Mar 3 2008
From Far Away by Kyoko Hikawa. Publisher: Viz. Retail: $9.99 each. 14/14 volumes released in English. Rated T for Teen (some fighting, no sex).
I’m starting to feel a little like Harriet Klausner, with all the positive manga reviews I’ve been doing. But everyone knows there’s a lot of mediocre manga out there. I’m trying to share the good ones that I’ve come to love. This next one I came to love overnight just a few weeks ago and the romance is still new and sparkly in my eyes. That’s probably not the best way to review, but consider yourself forewarned. But for that reason I’m giving this a B+, since A’s really need to stand the test of time with me.
First, thank you to you readers! You recommended this to me after my Basara review, and I read it overnight. “So what?” you might think. “Manga reads fast.” So it was 14 volumes, I dropped $70 for it (yay for coupons and sales), and I couldn’t put it down, except where I had to because I was stupid enough to only buy the first seven the first night. But I was up and hitting the bookstore first thing the next morning.
This is young adult romance and fantasy/adventure, just what I would have wanted to read as a young teen. Had these books been available back in the ??’s, they’d have become instant favorites of mine, up there with The Three Musketeers. Reading them now I know that they’re an instant comfort read for me whenever I want to be swept away into a world that, while it contains evil, is also chock full of warmth.
This isn’t a complex or a deep story. Manga readers have read many variations of it, though since this one is by one of the mangaka of the golden age, chances are she’s one of them who taught them their tricks. A girl gets transported to another land where she’s the key to saving it from a great evil and meets a handsome but lonely hero who needs her love. But as we know in romance, it’s not so much the plot as how you tell it.
The heroine, Noriko, is cute as a button. But not stupid-cute, or martyr-cute, or inept-cute as so often happens in these tales (including others by this author). She’s smart. For the first book or so she doesn’t even speak the language, but uses her head to figure out what’s going on, and makes it her first responsibility to learn to communicate. She’s very positive and loving. She comes from a close-knit family and has a loving background, no angst baby she, and she’s able to spread that to others. But most of the others don’t fall in love with her – this is not a harem story. They form other connections, those of family and friends. Noriko’s no Mary Sue. OK, she’s a little too good, but darn it, she’s so *cute* at it!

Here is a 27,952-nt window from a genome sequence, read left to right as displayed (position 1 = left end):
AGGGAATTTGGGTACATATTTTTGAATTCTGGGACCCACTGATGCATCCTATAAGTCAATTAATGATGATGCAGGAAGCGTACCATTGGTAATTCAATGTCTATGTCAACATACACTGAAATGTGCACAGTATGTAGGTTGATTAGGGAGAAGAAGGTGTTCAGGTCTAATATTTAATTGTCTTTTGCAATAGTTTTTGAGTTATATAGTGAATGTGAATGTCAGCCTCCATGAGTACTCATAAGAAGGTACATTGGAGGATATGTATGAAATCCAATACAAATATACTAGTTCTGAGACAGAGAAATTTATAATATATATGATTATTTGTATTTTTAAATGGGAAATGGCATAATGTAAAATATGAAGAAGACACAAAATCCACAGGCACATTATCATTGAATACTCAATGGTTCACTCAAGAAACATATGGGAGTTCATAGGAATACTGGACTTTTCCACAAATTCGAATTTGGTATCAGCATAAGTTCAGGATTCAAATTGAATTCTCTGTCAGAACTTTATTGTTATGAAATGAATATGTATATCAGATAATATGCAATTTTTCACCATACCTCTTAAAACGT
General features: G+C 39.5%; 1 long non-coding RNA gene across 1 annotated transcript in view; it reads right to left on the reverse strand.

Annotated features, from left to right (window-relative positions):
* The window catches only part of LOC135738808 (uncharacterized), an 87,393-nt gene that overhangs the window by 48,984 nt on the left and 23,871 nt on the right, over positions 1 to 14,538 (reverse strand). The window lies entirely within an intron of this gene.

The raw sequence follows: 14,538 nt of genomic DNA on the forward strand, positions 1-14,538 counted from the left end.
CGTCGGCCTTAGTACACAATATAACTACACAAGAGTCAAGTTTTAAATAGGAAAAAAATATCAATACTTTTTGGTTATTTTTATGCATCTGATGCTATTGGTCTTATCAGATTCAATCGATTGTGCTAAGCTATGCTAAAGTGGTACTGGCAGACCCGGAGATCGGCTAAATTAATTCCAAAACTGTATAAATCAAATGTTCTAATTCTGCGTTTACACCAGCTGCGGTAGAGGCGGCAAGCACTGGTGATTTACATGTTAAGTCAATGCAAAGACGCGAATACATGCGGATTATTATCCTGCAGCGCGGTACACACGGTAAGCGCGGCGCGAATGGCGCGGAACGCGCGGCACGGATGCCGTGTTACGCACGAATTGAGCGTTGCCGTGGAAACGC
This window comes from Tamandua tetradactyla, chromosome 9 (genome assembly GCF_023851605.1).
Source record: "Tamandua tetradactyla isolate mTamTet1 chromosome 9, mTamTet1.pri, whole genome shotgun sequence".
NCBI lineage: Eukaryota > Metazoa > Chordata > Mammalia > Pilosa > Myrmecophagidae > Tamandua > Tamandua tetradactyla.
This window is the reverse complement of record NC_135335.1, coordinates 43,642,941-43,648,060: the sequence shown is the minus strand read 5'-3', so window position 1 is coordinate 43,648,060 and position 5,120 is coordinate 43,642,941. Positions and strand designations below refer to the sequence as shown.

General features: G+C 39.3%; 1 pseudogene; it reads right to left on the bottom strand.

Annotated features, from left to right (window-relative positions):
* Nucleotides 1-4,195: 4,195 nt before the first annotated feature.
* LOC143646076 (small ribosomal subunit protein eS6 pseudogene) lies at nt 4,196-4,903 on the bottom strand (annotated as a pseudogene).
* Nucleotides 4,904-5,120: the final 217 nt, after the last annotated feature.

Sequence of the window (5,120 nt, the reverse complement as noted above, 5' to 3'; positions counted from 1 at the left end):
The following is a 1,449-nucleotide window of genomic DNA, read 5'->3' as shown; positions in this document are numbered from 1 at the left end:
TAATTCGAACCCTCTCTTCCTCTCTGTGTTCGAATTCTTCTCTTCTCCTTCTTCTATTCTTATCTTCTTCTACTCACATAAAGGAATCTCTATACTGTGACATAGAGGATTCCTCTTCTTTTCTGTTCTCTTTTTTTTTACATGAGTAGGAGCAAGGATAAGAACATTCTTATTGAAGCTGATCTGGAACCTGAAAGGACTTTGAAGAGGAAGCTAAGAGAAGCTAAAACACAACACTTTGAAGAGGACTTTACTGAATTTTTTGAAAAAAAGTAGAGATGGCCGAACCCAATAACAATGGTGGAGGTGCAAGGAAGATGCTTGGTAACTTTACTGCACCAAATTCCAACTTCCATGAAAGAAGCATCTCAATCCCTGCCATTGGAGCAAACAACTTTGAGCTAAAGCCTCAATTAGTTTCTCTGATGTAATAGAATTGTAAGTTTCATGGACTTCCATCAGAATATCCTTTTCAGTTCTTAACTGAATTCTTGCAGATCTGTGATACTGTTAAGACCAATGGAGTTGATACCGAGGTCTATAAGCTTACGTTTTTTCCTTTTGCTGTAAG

The hero Izark is the source of angst in the story. Noriko is The Awakening (stupid name but you get the point) that opens Izark up to becoming the Sky Demon, who is foretold to be a monster of great evil that will destroy the world. As a human, however, he’s about the nicest guy imaginable, though a very withdrawn one. As one might guess, neighbors and relatives weren’t inclined to think the potential Sky Demon was very loveable and shunned him, leaving him with serious angst. But Noriko only saw her rescuer and a hero and a lonely man and fell in love. And therein lies his redemption and the redemption of the world. Here a fight with a demon has thrown him into the pain of childhood flashbacks, until memories of Noriko intrude and he realizes what she means to him (the three pages and two have some fighting and running between) (as usual, reads right to left below and on the page):
Like all good fantasies, there’s a great group of side characters that you come to care about, good and bad, and most people are a bit of both. There are also some excellent action and fight scenes, as good as the better ones I’ve seen in shounen manga (for boys); they had me on the edge of my seat. The comedy is pretty silly and I got a kick out of some things like the village where everyone made up background stories for travelers, each more ridiculous than the last. And there are some wonderfully romantic and emotional moments throughout that had me tearing up.
The art is very 80′s shoujo, but I loved it because it also has a lot of elements from the 20s. I mean, get a load of the villain (on the right). His palace is totally art deco. The artwork throughout the book is mostly clean and simple lineart. There’s not a lot of shading, and not a lot of background detail except where it’s needed to establish a setting. But while there are books where I love intricate art, I didn’t miss it here.
Some people won’t like this because the world is a fairly standard fantasy one, though it seems to be based upon an ancient Indian or Middle Eastern one from the costumes. There’s one main plot thread and not a lot of divergence. The h/h’s relationship never progresses beyond kissing, no sex here, but plenty of romance. The story isn’t realistic and gritty, though the lessons it teaches about friendship and love and how to live are as important and real as you’ll find in any adult manga. The morals are positive but not childish. I found the story very uplifting, which to me is what a comfort read is all about.
All in all it’s a great series for kids and adults who still love kid’s books. This is one longer series I recommend buying, especially if you have teenage girls who love manga. It can be found as a complete set at some places like justmanga.com for $114 with free shipping, or bought individually from discountanimedvd.com for $7.50 a volume for $105. But if that’s too much, do go to the library and try this one out.
I just realized I’ve reviewed three fantasy manga in a row, albeit very different ones. Next time I’ll try to do something different.